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Hard to recall

Do product recalls make you think twice about a company or technology?

Pam Carroll

Pam Carroll

Commentary I believe that most vendors try to do the right thing by their customers, but occasionally things go wrong. It is significant news today then, that Sharp is undertaking a recall of its 42-inch LCD TV models due to a potentially serious overheating and electrical problem.

For the proponents of LCDs who are trying desperately to stake a bigger claim in the popular 42-inch size bracket that has traditionally been the domain of plasma TVs, the recall is a set-back. Sharp's apology and determination to "protect the integrity of their Brand in the marketplace" is admirable, but one statement in its press announcement has me concerned.

After explaining where to find the model and serial numbers on the TVs, it goes on to say "if a green dot is found on the identification plate, the 42-inch LCD TV has already been inspected and corrected and there is no need for further action." What does that imply? How long were they working the green dot system before they decided the recall was necessary?

I appreciate that in addition to the PR disaster, companies with problems with home theatre products that require in-home visits by repair personnel to fix must also wear huge expenses in terms of both time and dollars. Just ask LG.

A few weeks ago, CNET.com.au contacted LG on behalf of one of our readers who was still waiting for a repair visit to deal with LG's problems with frozen digital TV transmissions. Some six weeks after LG announced its in-home software upgrade, the feedback from LG on the status of the exercise was that roughly 60 percent of customers had been completed at that time, at a rate of over 600 units per day. Clearly, it was no small task.

UPDATE June 1, 2007: CNET.com.au has had a conversation with Denis Kerr, Deputy Managing Director, Sharp Corporation of Australia, and can now reveal more detail regarding the state of the company's recall of its 42-inch LCD TVs.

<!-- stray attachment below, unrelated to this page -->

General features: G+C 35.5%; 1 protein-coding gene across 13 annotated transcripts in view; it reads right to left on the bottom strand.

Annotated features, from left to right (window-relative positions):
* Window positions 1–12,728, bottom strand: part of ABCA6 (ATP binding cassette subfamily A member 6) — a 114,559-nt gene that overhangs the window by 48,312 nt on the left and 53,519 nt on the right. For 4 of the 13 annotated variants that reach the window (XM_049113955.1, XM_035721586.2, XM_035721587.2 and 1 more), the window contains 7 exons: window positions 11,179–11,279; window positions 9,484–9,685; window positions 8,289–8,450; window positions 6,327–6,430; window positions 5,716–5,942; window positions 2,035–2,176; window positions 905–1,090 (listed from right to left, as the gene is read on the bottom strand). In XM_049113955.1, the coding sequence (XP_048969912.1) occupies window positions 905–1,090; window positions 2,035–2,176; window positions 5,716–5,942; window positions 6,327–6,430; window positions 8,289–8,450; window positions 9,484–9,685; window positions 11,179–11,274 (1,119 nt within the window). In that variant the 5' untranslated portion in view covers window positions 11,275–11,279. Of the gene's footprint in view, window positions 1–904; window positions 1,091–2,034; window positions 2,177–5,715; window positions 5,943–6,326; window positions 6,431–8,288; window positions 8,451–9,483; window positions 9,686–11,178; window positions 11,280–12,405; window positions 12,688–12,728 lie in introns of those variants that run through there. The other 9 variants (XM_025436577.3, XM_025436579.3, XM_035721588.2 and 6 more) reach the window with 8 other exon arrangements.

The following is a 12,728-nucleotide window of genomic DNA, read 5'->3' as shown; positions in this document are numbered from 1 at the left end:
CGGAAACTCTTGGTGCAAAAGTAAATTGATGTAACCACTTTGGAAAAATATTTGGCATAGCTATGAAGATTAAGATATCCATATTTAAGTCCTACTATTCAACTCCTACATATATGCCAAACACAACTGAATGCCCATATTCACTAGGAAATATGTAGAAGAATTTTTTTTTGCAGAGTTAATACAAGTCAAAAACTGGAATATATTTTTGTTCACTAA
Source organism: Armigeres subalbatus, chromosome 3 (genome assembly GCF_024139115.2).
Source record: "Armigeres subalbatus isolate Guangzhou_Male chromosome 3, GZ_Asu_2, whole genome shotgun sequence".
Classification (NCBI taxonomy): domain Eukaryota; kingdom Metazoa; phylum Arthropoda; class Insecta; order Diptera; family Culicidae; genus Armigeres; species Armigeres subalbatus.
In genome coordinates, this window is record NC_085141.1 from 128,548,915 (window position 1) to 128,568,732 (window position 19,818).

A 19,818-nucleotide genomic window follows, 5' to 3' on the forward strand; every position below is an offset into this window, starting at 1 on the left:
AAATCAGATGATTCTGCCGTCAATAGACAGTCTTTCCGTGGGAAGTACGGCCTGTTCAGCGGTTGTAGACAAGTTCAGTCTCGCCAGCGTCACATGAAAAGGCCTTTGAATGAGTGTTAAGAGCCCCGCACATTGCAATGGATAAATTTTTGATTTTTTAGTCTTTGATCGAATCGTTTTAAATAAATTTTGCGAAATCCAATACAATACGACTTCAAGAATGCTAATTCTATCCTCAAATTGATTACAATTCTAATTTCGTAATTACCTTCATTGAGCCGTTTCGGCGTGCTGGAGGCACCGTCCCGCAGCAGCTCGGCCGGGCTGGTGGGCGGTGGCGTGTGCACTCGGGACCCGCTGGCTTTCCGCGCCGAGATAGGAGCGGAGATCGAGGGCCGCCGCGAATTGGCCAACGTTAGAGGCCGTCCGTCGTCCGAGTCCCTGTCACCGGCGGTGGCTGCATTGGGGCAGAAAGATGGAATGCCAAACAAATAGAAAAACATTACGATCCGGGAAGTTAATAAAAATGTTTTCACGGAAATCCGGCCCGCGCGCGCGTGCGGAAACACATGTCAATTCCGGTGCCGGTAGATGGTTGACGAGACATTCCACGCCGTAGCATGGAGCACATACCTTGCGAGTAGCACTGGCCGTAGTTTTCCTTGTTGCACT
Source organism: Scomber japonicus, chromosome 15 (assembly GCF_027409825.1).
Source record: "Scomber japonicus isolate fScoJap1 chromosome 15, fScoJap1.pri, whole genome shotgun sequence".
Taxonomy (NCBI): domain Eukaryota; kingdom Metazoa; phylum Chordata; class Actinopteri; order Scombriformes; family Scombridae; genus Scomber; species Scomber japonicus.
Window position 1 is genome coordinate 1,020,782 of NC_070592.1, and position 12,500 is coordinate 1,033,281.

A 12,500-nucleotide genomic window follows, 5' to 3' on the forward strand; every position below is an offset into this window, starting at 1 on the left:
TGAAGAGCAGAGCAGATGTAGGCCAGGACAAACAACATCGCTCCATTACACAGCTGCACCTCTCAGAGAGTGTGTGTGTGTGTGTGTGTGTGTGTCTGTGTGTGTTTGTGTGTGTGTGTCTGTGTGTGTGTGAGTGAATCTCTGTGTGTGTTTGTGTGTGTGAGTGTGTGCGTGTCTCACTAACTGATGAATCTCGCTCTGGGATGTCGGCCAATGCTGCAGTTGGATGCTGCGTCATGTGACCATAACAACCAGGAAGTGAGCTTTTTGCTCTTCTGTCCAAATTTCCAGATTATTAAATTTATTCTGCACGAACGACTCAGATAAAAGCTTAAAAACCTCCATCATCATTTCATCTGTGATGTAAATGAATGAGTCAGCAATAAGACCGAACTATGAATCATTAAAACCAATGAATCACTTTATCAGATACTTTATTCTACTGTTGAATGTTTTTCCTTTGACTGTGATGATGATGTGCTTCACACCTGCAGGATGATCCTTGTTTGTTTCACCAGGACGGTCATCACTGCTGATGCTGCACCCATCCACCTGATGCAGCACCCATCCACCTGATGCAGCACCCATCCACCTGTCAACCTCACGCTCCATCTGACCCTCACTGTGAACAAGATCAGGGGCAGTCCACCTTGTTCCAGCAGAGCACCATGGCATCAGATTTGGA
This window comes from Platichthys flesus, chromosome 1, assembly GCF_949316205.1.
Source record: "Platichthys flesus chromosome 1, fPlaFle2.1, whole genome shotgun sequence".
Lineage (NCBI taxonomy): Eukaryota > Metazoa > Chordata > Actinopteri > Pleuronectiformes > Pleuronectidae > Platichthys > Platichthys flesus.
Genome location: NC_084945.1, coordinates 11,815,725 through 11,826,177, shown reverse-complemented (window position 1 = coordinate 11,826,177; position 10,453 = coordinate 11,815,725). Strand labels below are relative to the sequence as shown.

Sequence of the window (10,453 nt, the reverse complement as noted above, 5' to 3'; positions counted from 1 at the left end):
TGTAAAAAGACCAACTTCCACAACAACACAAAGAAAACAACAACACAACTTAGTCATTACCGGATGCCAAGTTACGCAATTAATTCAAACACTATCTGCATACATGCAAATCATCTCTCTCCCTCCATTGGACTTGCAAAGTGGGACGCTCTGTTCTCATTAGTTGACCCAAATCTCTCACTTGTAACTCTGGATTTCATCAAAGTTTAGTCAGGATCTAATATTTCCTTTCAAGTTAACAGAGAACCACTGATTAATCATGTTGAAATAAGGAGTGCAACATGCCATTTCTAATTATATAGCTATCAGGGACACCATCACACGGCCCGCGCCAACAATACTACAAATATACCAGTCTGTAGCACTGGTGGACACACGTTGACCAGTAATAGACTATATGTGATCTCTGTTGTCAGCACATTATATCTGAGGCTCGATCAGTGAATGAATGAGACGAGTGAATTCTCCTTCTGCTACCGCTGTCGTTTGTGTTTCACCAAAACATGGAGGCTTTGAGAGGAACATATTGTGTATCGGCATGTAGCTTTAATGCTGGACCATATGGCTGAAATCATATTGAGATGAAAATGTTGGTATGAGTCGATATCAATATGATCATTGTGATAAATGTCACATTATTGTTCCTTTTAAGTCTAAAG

• The total number of recalled units across Australia and New Zealand is 2500. Of that number, approximately half have been recovered from retailers' stock, leaving the total number of consumers affected in the neighbourhood of 1200-1300.
  • The green dot system on the identification plates of the recalled models, which denotes that the unit has been inspected and fixed, applies to stock that was "frozen" in the Sharp warehouse at the time of recall. Therefore, fixed models with green dots have only been available for sale post the recall announcement on May 26.

Kerr reiterated that the problem was identified through internal company testing and that no incidents of damage of any kind have been reported by consumers. The voluntary recall relates to a small piece of conductive foam that the company believes could have slipped its double-sided adhesive tape mounting to damage the circuit board. Australia and New Zealand are the only countries that require this foam protection in the EMC area of the television and the fix involves replacing it with a more secure casing.

Does Sharp's product recall make you think twice about Sharp or LCD technology? Is it just a one-off case of bad luck? How much does a company's customer service record impact your future buying choices?
Tell us what you think below!